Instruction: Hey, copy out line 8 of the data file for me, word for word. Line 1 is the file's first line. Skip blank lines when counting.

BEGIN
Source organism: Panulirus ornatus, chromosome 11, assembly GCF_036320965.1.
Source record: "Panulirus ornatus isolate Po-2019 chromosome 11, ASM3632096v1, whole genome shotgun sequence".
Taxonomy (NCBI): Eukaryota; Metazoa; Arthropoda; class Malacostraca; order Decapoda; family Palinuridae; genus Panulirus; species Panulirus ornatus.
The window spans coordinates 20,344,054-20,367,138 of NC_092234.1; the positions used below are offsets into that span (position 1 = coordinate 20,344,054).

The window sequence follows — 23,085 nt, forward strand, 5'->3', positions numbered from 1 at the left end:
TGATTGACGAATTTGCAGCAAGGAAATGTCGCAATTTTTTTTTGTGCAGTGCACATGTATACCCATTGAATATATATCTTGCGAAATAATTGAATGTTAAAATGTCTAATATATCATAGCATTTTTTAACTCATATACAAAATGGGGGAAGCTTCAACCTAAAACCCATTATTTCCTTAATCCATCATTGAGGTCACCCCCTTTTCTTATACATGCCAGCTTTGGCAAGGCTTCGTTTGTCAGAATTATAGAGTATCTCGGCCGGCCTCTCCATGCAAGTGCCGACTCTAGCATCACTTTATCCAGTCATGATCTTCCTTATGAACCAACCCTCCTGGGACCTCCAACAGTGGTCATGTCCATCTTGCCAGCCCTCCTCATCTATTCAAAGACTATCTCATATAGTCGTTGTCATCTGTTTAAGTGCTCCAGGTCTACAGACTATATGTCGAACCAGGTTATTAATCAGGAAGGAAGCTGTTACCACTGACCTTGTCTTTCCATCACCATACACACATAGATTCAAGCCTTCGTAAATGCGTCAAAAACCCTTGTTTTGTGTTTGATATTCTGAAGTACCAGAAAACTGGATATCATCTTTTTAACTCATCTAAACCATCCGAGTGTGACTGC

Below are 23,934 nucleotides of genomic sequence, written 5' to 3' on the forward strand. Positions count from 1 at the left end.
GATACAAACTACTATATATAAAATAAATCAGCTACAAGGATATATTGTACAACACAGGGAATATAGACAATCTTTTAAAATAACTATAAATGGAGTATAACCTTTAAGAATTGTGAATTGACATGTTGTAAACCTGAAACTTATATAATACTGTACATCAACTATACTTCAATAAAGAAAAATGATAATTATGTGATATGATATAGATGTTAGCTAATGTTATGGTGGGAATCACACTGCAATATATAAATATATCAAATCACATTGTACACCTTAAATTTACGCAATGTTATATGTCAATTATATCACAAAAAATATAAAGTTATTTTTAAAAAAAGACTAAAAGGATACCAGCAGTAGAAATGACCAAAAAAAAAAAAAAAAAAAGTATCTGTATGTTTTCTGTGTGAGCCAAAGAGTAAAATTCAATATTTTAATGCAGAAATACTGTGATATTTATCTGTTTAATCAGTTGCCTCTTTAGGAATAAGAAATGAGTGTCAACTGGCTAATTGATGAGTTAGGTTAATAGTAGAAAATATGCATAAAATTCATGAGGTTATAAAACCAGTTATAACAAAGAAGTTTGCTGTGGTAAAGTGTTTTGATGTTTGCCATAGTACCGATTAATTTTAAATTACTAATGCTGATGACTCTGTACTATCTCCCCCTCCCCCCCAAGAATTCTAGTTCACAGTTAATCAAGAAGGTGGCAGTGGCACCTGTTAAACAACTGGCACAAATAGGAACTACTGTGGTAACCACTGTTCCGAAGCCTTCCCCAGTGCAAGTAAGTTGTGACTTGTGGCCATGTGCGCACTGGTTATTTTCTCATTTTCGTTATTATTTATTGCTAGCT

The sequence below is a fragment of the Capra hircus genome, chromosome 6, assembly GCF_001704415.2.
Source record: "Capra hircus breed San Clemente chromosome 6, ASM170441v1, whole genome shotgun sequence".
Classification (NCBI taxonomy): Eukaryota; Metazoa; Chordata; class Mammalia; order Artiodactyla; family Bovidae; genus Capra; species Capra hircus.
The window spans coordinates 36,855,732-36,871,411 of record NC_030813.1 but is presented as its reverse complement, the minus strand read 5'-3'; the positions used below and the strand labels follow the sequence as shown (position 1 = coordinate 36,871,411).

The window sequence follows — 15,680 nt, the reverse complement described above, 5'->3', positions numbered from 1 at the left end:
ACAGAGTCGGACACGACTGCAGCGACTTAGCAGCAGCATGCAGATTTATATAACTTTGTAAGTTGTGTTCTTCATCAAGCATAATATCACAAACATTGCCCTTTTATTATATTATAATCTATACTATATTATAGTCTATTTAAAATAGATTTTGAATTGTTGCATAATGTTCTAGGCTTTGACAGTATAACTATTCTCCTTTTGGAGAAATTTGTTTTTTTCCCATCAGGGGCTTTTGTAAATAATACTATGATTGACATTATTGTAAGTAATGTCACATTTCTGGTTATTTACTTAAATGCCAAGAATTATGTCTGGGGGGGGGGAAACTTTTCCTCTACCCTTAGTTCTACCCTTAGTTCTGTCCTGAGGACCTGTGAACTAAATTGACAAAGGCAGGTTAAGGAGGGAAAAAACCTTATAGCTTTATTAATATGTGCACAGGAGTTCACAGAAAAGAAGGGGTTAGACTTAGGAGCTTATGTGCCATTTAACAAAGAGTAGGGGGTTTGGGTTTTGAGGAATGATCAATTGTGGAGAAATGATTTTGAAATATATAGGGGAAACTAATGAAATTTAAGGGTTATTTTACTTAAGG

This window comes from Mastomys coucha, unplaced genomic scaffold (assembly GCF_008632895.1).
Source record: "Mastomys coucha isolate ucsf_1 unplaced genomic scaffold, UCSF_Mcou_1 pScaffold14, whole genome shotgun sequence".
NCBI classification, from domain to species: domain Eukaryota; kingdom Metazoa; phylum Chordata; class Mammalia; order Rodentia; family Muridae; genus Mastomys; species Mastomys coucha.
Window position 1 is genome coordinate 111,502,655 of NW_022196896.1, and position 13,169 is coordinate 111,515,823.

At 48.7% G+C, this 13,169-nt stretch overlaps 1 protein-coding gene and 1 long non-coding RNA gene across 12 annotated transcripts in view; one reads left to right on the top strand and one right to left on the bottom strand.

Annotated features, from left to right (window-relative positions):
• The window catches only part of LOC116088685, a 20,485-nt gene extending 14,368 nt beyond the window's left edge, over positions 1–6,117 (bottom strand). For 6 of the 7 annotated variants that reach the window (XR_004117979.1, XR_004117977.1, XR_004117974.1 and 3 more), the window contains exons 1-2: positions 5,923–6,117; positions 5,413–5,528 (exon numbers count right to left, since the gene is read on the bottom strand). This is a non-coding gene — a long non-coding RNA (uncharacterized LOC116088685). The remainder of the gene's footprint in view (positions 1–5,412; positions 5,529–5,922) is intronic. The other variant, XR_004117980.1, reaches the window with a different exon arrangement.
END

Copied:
GATACAAACTACTATATATAAAATAAATCAGCTACAAGGATATATTGTACAACACAGGGAATATAGACAATCTTTTAAAATAACTATAAATGGAGTATAACCTTTAAGAATTGTGAATTGACATGTTGTAAACCTGAAACTTATATAATACTGTACATCAACTATACTTCAATAAAGAAAAATGATAATTATGTGATATGATATAGATGTTAGCTAATGTTATGGTGGGAATCACACTGCAATATATAAATATATCAAATCACATTGTACACCTTAAATTTACGCAATGTTATATGTCAATTATATCACAAAAAATATAAAGTTATTTTTAAAAAAAGACTAAAAGGATACCAGCAGTAGAAATGACCAAAAAAAAAAAAAAAAAAAGTATCTGTATGTTTTCTGTGTGAGCCAAAGAGTAAAATTCAATATTTTAATGCAGAAATACTGTGATATTTATCTGTTTAATCAGTTGCCTCTTTAGGAATAAGAAATGAGTGTCAACTGGCTAATTGATGAGTTAGGTTAATAGTAGAAAATATGCATAAAATTCATGAGGTTATAAAACCAGTTATAACAAAGAAGTTTGCTGTGGTAAAGTGTTTTGATGTTTGCCATAGTACCGATTAATTTTAAATTACTAATGCTGATGACTCTGTACTATCTCCCCCTCCCCCCCAAGAATTCTAGTTCACAGTTAATCAAGAAGGTGGCAGTGGCACCTGTTAAACAACTGGCACAAATAGGAACTACTGTGGTAACCACTGTTCCGAAGCCTTCCCCAGTGCAAGTAAGTTGTGACTTGTGGCCATGTGCGCACTGGTTATTTTCTCATTTTCGTTATTATTTATTGCTAGCT